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EUH 3121: Fall of Rome, Birth of Europe

What are Primary Sources?

Primary sources are materials created at the time of the topic you are researching, or by an eyewitness to the topic.  Primary sources enable the researcher to get as close as possible to what actually happened during an historical event or time period.  They are not commentary about your topic, but are the topic you are commenting about. 

Watch this brief video for help differentiating between primary and secondary sources:

Finding Primary Sources

There are certain words that appear in the subject headings of items in the library catalog that constitute primary sources.  The term used most frequently is sources, but there are others.  To identify primary sources in the library catalog, follow these steps:

1. Go to Advanced Search
2. Enter your keyword(s) in the first search box, leaving "Anywhere" in the dropdown box
3. Enter the word sources in the next search box, and select "Subject Heading" from the dropdown box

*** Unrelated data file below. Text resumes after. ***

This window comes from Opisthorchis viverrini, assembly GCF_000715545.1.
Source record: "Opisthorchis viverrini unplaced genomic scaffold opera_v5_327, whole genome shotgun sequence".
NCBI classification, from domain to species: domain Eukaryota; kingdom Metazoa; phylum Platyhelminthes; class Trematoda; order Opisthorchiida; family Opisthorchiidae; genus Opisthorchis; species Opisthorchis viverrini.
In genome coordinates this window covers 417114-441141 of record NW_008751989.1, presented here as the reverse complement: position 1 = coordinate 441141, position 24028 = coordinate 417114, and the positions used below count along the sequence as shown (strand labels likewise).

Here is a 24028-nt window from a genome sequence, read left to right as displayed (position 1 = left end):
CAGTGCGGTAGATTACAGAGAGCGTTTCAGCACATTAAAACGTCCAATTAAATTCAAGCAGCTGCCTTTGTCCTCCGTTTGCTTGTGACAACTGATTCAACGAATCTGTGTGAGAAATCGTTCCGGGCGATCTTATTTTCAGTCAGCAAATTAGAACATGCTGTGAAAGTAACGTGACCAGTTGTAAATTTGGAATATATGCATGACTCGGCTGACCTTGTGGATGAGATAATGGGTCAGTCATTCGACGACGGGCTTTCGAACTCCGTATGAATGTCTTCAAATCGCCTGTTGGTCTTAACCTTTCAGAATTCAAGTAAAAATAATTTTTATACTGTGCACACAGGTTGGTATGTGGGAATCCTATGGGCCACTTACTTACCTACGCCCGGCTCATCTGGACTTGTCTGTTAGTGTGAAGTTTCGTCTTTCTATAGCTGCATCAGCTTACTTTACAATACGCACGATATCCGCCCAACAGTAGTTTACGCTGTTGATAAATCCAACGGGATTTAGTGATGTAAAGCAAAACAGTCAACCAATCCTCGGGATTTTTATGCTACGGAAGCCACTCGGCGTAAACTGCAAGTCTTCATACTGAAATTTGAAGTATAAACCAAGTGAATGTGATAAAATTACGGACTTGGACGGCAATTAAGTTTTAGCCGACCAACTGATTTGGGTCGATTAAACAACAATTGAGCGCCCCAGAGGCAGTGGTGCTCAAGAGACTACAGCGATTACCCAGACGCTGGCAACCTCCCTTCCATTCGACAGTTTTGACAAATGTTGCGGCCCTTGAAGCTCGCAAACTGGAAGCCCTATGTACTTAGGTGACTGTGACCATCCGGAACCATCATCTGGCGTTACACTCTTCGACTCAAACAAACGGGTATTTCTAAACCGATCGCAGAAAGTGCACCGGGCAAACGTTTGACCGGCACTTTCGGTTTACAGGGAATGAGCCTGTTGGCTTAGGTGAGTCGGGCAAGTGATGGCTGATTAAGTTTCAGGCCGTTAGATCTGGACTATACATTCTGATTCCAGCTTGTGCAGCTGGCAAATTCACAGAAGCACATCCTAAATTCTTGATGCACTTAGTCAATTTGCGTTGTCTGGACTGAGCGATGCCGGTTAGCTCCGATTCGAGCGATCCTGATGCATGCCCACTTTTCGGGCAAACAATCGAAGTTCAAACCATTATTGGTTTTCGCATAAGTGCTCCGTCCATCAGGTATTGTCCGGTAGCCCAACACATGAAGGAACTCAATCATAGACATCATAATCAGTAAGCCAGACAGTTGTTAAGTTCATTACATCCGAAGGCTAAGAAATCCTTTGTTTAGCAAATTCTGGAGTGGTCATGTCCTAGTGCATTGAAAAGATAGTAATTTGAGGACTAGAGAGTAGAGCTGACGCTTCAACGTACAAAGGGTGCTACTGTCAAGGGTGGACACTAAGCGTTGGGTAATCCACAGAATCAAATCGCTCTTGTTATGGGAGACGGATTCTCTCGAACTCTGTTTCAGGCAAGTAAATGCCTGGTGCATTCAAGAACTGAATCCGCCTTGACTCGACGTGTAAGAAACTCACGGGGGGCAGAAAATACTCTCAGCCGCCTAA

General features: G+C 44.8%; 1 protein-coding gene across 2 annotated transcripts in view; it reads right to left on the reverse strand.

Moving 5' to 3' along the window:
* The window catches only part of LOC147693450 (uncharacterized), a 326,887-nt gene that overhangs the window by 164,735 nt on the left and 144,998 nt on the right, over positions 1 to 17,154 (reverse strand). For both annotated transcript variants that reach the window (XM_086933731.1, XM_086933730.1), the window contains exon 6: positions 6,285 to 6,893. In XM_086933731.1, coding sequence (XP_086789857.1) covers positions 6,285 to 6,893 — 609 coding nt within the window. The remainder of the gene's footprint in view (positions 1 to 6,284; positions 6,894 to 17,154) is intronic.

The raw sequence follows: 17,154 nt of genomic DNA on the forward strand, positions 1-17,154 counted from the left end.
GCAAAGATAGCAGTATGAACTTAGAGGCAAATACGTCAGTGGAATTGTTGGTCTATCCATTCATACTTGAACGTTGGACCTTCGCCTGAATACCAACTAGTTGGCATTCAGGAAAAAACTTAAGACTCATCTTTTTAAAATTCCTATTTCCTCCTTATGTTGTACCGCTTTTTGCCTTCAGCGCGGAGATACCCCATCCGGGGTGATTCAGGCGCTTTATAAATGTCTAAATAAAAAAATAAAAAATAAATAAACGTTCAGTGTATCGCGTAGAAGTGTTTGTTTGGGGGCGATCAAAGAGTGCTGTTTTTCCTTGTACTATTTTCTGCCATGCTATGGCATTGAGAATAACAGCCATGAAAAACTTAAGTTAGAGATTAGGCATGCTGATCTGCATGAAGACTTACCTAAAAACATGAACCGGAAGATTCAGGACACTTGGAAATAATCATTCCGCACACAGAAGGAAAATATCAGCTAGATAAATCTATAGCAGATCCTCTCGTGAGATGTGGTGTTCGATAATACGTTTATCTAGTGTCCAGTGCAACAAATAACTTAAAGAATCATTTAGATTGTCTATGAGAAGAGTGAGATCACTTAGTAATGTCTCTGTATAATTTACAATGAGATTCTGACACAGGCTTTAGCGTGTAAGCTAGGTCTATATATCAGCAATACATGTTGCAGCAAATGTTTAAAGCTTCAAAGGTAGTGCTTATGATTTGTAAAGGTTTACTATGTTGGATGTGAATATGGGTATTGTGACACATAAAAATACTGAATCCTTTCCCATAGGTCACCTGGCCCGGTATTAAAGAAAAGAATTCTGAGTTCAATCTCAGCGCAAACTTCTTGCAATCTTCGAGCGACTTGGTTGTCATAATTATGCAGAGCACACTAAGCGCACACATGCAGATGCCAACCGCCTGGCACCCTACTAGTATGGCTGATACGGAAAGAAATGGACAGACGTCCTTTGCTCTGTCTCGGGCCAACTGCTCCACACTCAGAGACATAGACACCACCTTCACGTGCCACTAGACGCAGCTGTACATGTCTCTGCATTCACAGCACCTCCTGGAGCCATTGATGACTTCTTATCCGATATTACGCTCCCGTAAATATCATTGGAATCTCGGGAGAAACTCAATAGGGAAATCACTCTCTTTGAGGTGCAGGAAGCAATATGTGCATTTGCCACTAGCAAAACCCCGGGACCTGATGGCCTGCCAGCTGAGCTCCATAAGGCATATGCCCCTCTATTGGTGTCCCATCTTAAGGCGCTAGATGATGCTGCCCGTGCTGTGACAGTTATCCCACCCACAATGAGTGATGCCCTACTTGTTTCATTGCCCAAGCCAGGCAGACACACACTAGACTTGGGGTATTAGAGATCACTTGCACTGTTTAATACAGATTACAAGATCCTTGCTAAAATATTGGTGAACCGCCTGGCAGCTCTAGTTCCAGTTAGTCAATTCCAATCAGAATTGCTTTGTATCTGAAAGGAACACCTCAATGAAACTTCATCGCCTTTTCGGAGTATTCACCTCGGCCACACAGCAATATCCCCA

You'll notice that sources appears in the subject headings section of each item in your results list, indicating the presence or inclusion of primary sources in that item.  Depending on the period being studied, it can also be helpful to limit your search by publication date.  

Other search terms that might help you find primary sources include:

  • correspondence
  • letters
  • sermons
  • chronicles
  • records
  • diaries
  • personal narratives
  • memoirs
  • interviews
  • speeches

NOTE: This is just a tip - it will NOT always give you results. 

Search for a specific primary source by title, using quotation marks.

Example: "Woodrow Wilson's 14 Points" 

Search for your topic by keyword in conjunction with the term primary source.

Example:  Woodrow Wilson primary source  

Use an Advanced search in Google to limit search results by a specific domain (.edu, .gov, etc.).  See our Google guide for help.


For more information on finding primary sources on the web, see the online guide maintained by the History Section of RUSA (a division of the American Library Association):

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